I managed to get hold of 10 lbs of malted Bere barley. This was only lightly roasted so I roasted it to a much darker colour over a peat fire. The small amount of grain evidence we have from Norse brews really runs the gamut of roast colours, so I think people likely had differing tastes and catered to that, just the same as they do today.
Firstly, I needed a fire. I had some Hebridean peat blocks to use, but I started the fire using wood kindling which I split with my axe. Then I started a fire using my iron starter and some char cloth and dried grass.
Then I added the peat bricks to the fire so that they could catch and get a good flame going after the wood had burned out. Again, this is because peat would have been the main fuel source for my persona.
I rigged up a rough tripod over the fire using old pieces of wood which I had sprayed down with water.
then I hung a basket from this with the grains I intended to use. I let them sit over the smoke for a couple of hours, turning them occasionally. My aim was to have them pick up any peat smoke flavours that grains malted and roasted over peat smoke would have. I ended up piling some wood boards around the tripod so that the smoke wouldn’t get blown away from the grains, this being something of an attempt to mimic what a malting house would have been like.
From this point I got the juniper woven into the base of the Kuurna then I added the grains and the water to it.
After this was done I started heating some river rocks in the fire and added them to the Kuurna.
I gradually switched these out over a two hour period, letting the water get to a good rolling boil and attempting to keep it there over the whole two hours.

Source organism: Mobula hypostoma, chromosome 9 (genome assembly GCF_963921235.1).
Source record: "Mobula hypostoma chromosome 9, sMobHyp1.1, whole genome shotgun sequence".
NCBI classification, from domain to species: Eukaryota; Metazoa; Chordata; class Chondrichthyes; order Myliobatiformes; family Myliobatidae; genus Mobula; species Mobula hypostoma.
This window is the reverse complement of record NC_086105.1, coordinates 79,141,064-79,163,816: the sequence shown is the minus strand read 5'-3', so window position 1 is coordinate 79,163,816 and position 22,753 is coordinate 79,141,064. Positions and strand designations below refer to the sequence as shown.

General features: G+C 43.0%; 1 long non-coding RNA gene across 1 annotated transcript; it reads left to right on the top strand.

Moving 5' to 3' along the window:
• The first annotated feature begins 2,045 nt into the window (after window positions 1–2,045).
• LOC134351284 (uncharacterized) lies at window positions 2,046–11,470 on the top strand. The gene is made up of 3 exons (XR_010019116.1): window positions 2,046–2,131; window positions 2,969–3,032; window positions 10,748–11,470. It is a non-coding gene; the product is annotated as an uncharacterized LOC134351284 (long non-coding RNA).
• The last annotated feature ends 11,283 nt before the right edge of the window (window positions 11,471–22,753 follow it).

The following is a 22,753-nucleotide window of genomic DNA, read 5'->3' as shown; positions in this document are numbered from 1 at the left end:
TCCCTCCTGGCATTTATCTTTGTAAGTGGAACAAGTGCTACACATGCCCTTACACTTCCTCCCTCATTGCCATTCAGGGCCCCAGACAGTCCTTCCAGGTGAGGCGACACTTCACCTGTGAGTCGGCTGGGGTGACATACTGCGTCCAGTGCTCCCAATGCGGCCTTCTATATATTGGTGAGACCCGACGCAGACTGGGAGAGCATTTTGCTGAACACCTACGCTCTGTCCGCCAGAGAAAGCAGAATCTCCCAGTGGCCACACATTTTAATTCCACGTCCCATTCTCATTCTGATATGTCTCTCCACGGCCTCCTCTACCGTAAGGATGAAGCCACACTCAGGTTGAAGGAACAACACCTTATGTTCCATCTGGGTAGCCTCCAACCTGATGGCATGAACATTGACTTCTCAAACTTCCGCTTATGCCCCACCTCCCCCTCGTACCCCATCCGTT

Once I felt everything had been boiled pretty appropriately and that everything had had a chance to mingle pretty well, with occasional stirring using my mash paddle, I left everything to cool to about blood temperature before draining into the fermenting vessels on top of the established yeast cake of Sahti yeast which I have used previously.
Most of it was open fermented in a plastic bucket with just a linen towel over the top to stop things from falling in.
The rest was fermented in a period appropriate oak cask.
The resulting beer was put into bottles with no attempt at priming and capped.
As before I found that these carbonated quite a bit, and even transferring from the cask the contents were thoroughly carbonated.
I definitely observed a fair amount of crystalization of sap from where the rocks had come into direct contact with the branches, which seems to match the archaeological finds I have been looking at.
This batch had bright flavours both of fruit and pine as well as of the malt itself. Overall I found it to be a much more well-rounded beer than the ones brewed using modern methods and very enjoyable.
The colour continued to be dark and rich, with ruby tones in the light. Appearance wise it reminded me a lot of Wychwood Brewing’s Hobgoblin ale.